Citi introducing fees on low-balance bank accounts

Fri Sep 16, 2011 3:28pm EDT

The Citibank logo is seen at branch in Washington April 18, 2011. REUTERS/Larry Downing

The Citibank logo is seen at branch in Washington April 18, 2011.

Credit: Reuters/Larry Downing

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(Reuters) - Citigroup Inc said it will start charging a monthly fee on accounts with low balances, joining a growing list of banks seeking to recoup revenue lost under new regulations.

The $10 fee will be waived if a customer completes one direct deposit and one online bill payment per month through an account, or maintains a combined balance of $1,500 in checking and savings accounts, Citigroup said on Friday.

The change takes effect in December.

Citi's change is part of a larger industry push toward regular maintenance fees for retail banking services, particularly for accounts with lower balances. Fees were previously tied to overdrafts and other customer missteps.

Under Citi's current fee structure, customers are not required to maintain minimum account balances but must complete five monthly transactions to avoid a fee of $8.

Citigroup said it will not charge for debit card use or online bill payment.

Stephen Troutner, head of banking products for Citi's U.S. consumer bank, said free debit card use could woo customers from other banks that are weighing whether to charge for debit card use, such as JPMorgan Chase & Co and Wells Fargo & Co.

"Customers have told us in no uncertain terms that is a huge source of irritation," Troutner said.

Some customers are growing weary of higher hurdles to avoid fees and are moving to credit unions and small banks that have not rolled out new fee programs, said Ed Mierzwinski, consumer research director at the Washington-based U.S. Public Interest Research Group.

"It's just harder to achieve free now," Mierzwinski said.

New York-based Citi is the latest bank to tinker with its fee structure following changes in U.S. consumer banking regulations and laws over the last two years.

New regulations -- part of a broad financial sector reform effort -- limit overdraft fees and other penalty fees banks can charge.

In response, many banks have begun introducing monthly service fees for accounts, debit card use and visits to branches.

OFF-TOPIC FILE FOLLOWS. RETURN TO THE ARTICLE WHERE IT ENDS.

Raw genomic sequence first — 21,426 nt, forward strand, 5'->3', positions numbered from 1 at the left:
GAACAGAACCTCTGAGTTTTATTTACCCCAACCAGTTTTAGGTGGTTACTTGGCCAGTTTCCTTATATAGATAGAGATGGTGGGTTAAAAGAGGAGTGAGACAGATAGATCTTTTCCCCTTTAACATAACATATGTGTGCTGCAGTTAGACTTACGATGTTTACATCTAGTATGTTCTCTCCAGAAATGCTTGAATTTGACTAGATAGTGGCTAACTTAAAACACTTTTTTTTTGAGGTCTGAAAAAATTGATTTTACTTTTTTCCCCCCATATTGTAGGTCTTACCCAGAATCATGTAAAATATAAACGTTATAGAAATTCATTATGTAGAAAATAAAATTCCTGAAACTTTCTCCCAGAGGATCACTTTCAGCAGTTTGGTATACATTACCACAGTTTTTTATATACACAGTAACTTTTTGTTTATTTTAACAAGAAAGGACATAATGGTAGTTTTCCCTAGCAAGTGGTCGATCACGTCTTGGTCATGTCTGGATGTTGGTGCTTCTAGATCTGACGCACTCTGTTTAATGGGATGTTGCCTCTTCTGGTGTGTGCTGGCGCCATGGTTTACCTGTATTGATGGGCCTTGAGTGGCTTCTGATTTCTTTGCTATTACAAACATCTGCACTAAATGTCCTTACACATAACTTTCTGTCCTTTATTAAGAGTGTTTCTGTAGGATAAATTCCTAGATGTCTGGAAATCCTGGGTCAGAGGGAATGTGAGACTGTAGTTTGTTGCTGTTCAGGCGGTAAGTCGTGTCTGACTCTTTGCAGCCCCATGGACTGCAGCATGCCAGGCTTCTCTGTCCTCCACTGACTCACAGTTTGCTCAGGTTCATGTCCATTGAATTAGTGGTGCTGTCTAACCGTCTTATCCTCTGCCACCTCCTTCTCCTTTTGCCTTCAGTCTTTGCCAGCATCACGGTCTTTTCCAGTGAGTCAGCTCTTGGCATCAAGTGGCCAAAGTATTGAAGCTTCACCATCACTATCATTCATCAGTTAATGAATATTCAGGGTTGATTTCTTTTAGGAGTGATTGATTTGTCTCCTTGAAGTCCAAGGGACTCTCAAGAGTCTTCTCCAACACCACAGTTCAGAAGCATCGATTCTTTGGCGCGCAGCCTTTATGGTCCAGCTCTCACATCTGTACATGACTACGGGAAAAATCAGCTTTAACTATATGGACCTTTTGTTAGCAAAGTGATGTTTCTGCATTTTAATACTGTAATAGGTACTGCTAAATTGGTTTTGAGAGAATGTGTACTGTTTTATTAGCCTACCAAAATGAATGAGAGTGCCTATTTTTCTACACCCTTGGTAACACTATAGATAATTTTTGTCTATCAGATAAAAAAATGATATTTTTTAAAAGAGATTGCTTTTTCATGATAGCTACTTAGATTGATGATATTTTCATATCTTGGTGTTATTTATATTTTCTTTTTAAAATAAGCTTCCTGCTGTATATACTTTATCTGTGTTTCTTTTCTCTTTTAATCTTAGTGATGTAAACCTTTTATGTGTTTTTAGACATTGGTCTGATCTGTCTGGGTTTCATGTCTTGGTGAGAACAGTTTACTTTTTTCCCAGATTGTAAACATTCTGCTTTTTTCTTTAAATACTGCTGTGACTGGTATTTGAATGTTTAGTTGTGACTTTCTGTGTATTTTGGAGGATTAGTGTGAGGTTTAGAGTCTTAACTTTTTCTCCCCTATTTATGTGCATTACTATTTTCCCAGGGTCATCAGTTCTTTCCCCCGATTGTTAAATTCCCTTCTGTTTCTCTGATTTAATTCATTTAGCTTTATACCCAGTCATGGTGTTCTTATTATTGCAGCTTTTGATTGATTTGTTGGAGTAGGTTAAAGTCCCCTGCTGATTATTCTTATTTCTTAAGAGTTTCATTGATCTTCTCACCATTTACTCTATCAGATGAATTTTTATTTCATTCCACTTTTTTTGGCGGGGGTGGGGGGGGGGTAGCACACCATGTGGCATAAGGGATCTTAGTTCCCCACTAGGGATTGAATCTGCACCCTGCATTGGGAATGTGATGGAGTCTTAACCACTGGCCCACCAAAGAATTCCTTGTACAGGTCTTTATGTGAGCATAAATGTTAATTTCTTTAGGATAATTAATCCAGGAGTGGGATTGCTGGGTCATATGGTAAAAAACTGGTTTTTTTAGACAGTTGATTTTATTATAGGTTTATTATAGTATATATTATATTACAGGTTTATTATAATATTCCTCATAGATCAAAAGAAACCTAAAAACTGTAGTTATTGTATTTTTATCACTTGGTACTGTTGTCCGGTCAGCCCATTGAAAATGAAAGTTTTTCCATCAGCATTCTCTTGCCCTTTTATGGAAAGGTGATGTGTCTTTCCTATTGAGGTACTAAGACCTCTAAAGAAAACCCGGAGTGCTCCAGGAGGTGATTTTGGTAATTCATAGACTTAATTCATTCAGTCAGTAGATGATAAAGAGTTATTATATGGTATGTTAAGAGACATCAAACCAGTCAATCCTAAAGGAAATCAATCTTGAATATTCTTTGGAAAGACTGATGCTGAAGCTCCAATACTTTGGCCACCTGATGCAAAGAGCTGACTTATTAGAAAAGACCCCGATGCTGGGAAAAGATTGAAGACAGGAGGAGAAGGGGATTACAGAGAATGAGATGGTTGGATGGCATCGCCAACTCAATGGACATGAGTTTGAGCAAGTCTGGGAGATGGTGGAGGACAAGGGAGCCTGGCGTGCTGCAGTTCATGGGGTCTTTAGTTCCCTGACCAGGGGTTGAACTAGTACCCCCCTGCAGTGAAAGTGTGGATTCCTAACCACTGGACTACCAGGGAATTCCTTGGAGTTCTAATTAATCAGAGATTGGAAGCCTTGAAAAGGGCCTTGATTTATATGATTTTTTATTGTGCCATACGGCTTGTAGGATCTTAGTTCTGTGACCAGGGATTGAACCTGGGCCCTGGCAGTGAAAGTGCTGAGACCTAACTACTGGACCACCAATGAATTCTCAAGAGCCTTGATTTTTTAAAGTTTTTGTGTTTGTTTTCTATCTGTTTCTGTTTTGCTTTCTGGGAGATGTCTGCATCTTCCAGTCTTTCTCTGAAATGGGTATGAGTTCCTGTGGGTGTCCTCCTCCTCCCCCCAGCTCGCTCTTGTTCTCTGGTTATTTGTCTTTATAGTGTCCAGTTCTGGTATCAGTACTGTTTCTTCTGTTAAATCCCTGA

Bank of America Corp, the largest U.S. bank by assets, added checking account fees last year. The BofA changes include an ebanking account, which allows customers to use ATMs and online banking for free but charges a monthly fee of $7 for teller visits or receiving paper statements.

(Reporting by Joe Rauch in Charlotte, N.C.; editing by John Wallace, Bernard Orr)

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Comments (3)
cubop wrote:
Who uses banks anymore? Credit Unions are the only way to go. You own it.

Sep 16, 2011 11:04am EDT  --  Report as abuse
ThoseWhoServe wrote:
The giant bank response to bad management processes and executive actions that caused billion-dollar losses on their balance sheets is to penalize their bank customers who had nothing to do with the losses.

Since they can’t or won’t recoup the huge executive salaries and bonuses paid to the people who are responsible for the losses, they then lay off bank employees and increase customer fees.

Sep 16, 2011 2:10pm EDT  --  Report as abuse
breezinthru wrote:
Credit Unions are looking better and better all the time.

Sep 21, 2011 2:04pm EDT  --  Report as abuse
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California state worker Albert Jagow (L) goes over his retirement options with Calpers Retirement Program Specialist JeanAnn Kirkpatrick at the Calpers regional office in Sacramento, California October 21, 2009. Calpers, the largest U.S. public pension fund, manages retirement benefits for more than 1.6 million people, with assets comparable in value to the entire GDP of Israel. The Calpers investment portfolio had a historic drop in value, going from a peak of $250 billion in the fall of 2007 to $167 billion in March 2009, a loss of about a third during that period. It is now around $200 billion. REUTERS/Max Whittaker   (UNITED STATES) - RTXPWOZ

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